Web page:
The first of of an eventual forty Bugatti Type 51’s appeared in 1931 with a twin cam straight eight replacing the single cam straight eight of it’s Type 35 predecessor. Externally the two types are almost identical with the newer model being equipped with a larger radiator, single piece alloy wheels, and as a consequence of the twin cam head, a lower pop off valve blow whole for the supercharger in the bonnet / hood.
There were three European Championship Grand Prix in 1931 and Bugatti won the second and third. Louis Chiron and Achille Varzi sharing the win in a T51 on the 12 km track at Autodrome de Linas-Montlhéry in France and William Grover-Williams & Caberto Conelli the win at Spa, these races were over distance of around 800 miles taking a minimum of ten hours to complete, unlike the modern maximum 2 hour Grand Prix requiring only one driver.
The following season Bugatti were outclassed by ALFA Romeo in the three European Championship races which were run over ‘just’ five hours, but their cars still won twelve of the thirty less well supported non championship races.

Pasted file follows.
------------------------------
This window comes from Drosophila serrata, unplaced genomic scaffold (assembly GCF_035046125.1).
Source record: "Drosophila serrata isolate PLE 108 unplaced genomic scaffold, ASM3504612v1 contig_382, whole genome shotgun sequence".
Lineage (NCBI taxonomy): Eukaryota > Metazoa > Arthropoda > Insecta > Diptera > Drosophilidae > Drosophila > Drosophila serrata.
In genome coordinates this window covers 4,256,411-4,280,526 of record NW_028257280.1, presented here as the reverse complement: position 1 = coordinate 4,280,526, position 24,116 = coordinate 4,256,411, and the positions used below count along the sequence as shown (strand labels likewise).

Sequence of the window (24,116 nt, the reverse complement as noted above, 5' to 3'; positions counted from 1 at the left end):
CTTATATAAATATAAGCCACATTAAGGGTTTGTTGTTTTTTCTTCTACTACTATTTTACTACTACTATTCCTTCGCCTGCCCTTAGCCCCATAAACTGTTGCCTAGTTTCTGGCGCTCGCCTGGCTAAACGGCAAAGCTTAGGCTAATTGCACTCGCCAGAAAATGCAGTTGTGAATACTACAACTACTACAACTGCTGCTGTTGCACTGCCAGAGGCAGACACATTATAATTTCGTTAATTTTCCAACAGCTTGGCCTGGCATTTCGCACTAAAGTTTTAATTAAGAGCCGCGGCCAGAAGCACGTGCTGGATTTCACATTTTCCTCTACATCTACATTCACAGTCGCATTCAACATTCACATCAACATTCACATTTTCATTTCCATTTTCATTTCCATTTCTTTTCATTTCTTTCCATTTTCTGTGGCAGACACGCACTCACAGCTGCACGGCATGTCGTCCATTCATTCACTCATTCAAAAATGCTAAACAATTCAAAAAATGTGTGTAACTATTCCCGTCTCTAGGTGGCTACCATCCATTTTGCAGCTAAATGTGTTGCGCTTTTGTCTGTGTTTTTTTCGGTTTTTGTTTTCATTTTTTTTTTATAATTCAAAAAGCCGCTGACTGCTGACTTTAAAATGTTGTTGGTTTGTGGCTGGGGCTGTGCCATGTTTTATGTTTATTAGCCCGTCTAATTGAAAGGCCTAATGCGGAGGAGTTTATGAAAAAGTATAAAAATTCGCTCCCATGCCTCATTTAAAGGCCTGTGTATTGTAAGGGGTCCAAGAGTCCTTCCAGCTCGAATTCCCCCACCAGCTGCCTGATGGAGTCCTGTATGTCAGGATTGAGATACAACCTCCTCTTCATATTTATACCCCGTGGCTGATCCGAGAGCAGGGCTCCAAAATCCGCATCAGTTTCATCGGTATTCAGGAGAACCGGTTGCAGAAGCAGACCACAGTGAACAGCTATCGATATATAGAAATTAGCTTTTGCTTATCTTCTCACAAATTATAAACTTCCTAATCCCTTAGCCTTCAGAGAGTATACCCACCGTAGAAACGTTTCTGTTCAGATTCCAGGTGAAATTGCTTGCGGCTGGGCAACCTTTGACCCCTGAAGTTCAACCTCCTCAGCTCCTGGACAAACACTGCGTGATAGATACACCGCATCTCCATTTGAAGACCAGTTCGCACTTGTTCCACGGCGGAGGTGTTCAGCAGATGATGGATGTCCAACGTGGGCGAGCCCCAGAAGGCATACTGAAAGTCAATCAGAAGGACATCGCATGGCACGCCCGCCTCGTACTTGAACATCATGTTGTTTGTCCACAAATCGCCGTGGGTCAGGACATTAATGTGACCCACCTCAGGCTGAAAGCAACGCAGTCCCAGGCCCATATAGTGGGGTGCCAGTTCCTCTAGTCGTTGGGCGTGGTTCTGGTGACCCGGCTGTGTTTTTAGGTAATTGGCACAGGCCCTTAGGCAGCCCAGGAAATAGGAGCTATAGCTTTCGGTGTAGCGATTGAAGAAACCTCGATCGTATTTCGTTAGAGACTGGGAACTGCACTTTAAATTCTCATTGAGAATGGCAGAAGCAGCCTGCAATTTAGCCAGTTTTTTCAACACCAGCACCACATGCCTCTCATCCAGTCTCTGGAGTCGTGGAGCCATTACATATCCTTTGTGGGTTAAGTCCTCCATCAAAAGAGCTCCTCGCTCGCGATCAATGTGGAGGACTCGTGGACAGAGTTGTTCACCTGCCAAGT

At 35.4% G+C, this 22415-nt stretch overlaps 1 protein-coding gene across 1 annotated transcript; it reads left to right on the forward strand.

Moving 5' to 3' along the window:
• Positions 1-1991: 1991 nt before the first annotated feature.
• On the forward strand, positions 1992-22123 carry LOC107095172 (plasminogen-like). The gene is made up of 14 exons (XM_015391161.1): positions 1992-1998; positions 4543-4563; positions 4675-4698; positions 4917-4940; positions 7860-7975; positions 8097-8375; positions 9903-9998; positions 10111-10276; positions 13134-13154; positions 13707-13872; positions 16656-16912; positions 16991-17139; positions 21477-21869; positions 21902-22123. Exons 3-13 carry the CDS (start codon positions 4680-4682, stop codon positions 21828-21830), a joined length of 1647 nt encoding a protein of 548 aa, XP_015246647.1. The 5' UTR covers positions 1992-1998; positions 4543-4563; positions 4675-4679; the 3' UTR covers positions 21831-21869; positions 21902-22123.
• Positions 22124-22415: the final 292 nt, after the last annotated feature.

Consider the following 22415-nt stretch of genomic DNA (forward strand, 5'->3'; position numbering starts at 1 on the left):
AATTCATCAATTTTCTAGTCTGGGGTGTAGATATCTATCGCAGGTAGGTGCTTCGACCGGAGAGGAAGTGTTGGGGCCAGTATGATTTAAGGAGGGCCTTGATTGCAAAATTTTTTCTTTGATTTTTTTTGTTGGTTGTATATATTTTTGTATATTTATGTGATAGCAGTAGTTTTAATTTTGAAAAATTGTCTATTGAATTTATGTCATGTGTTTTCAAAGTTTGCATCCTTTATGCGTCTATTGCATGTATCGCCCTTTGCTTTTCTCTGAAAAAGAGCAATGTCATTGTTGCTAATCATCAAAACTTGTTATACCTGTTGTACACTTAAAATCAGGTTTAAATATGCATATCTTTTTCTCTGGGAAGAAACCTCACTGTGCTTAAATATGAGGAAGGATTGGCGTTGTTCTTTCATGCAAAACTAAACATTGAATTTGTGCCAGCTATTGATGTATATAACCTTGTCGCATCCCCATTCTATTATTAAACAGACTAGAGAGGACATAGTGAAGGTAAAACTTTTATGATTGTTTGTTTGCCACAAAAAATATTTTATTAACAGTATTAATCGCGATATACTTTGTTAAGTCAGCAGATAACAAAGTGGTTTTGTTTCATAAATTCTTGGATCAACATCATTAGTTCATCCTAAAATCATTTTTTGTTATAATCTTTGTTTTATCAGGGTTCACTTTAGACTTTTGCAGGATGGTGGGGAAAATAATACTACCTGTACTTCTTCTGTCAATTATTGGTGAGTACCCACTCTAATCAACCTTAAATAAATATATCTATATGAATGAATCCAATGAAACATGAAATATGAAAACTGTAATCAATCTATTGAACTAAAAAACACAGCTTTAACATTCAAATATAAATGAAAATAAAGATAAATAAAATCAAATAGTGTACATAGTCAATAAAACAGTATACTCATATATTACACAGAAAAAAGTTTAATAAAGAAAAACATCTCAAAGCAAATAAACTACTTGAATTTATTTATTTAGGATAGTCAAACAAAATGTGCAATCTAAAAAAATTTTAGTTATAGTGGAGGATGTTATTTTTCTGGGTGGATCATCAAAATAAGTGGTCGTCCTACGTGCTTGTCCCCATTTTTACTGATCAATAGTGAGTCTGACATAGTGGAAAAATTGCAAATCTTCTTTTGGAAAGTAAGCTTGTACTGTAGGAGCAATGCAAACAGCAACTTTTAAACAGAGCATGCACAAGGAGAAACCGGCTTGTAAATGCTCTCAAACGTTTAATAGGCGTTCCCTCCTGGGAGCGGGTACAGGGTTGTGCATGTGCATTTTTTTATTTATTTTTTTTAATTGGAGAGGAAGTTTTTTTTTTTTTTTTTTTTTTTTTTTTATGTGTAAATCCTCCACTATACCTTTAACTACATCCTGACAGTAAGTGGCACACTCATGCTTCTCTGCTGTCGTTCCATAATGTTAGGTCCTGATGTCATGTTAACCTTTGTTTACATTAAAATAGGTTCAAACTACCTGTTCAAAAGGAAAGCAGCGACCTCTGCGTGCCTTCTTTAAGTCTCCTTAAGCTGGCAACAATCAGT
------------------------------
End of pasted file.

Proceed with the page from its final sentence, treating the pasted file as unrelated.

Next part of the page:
For 1933 the European Championship was suspended, eventually for two years, but there were five Grandes Épreuves run over distances of 200 miles, Monaco, to just over 400 miles or Spain, requiring just the one driver. Archilli Varzi won the opening race at Monaco aboard a T51 with the remainder going to Maserati and Alfa Romeo equally.
According to a Bugatti Owners site, today’s T51 recreation was assembled from many original parts and a “Hoskins” frame by Christopher F. Warman in Wales with help from Tim and Ivan Dutton in the late 1980’s. The car was registered for road use by 2006 when it competed at a variety of events, but in 2007 the registration number was transferred to a Lambretta Motor Scooter which according to the DVLA website is not currently on the road.
More recently the car was said to have been offered for sale at around £500,000 and it is seen driven in these photographs, taken at last years VSCC Prescott meeting, by Derek Howard – Orchard, who has been the owner since at least 2010.
Thanks for joining me on this “It’s Not A Lambretta” edition of “Gettin’ a li’l psycho on tyres”, I hope you will join me again tomorrow when I’ll be looking at some European cars that took the start of the Classic Run in Chipping Sodbury. Don’t forget to come back now !
23/07/14 Thanks to Tim Murray for clarifying that the Type 51 ran twin cam motors and the minimum times for the European Championship Grand Prix in 1931 and 1932.